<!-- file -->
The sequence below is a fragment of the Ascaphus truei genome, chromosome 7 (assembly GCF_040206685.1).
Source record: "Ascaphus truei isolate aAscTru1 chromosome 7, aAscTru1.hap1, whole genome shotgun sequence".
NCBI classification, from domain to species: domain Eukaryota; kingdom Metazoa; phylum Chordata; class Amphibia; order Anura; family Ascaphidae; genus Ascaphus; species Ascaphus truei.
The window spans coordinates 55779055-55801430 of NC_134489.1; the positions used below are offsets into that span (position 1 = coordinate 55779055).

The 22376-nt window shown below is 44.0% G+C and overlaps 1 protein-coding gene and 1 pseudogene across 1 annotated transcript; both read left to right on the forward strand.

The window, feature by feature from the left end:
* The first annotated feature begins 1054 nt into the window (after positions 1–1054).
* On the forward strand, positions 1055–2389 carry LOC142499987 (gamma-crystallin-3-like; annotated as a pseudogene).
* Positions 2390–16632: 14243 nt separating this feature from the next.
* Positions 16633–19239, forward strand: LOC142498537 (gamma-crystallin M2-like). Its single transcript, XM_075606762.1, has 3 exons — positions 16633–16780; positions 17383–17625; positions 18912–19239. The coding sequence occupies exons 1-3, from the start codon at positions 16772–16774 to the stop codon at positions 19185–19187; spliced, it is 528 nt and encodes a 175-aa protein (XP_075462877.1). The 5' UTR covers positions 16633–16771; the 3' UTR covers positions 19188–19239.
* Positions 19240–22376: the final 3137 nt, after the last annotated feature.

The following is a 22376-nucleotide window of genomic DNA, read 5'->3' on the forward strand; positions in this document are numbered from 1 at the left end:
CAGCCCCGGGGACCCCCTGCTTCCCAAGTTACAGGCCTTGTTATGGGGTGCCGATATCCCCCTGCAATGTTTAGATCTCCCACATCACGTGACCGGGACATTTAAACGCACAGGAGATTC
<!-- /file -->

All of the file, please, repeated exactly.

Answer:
The sequence below is a fragment of the Ascaphus truei genome, chromosome 7 (assembly GCF_040206685.1).
Source record: "Ascaphus truei isolate aAscTru1 chromosome 7, aAscTru1.hap1, whole genome shotgun sequence".
NCBI classification, from domain to species: domain Eukaryota; kingdom Metazoa; phylum Chordata; class Amphibia; order Anura; family Ascaphidae; genus Ascaphus; species Ascaphus truei.
The window spans coordinates 55779055-55801430 of NC_134489.1; the positions used below are offsets into that span (position 1 = coordinate 55779055).

The 22376-nt window shown below is 44.0% G+C and overlaps 1 protein-coding gene and 1 pseudogene across 1 annotated transcript; both read left to right on the forward strand.

The window, feature by feature from the left end:
* The first annotated feature begins 1054 nt into the window (after positions 1–1054).
* On the forward strand, positions 1055–2389 carry LOC142499987 (gamma-crystallin-3-like; annotated as a pseudogene).
* Positions 2390–16632: 14243 nt separating this feature from the next.
* Positions 16633–19239, forward strand: LOC142498537 (gamma-crystallin M2-like). Its single transcript, XM_075606762.1, has 3 exons — positions 16633–16780; positions 17383–17625; positions 18912–19239. The coding sequence occupies exons 1-3, from the start codon at positions 16772–16774 to the stop codon at positions 19185–19187; spliced, it is 528 nt and encodes a 175-aa protein (XP_075462877.1). The 5' UTR covers positions 16633–16771; the 3' UTR covers positions 19188–19239.
* Positions 19240–22376: the final 3137 nt, after the last annotated feature.

The following is a 22376-nucleotide window of genomic DNA, read 5'->3' on the forward strand; positions in this document are numbered from 1 at the left end:
CAGCCCCGGGGACCCCCTGCTTCCCAAGTTACAGGCCTTGTTATGGGGTGCCGATATCCCCCTGCAATGTTTAGATCTCCCACATCACGTGACCGGGACATTTAAACGCACAGGAGATTC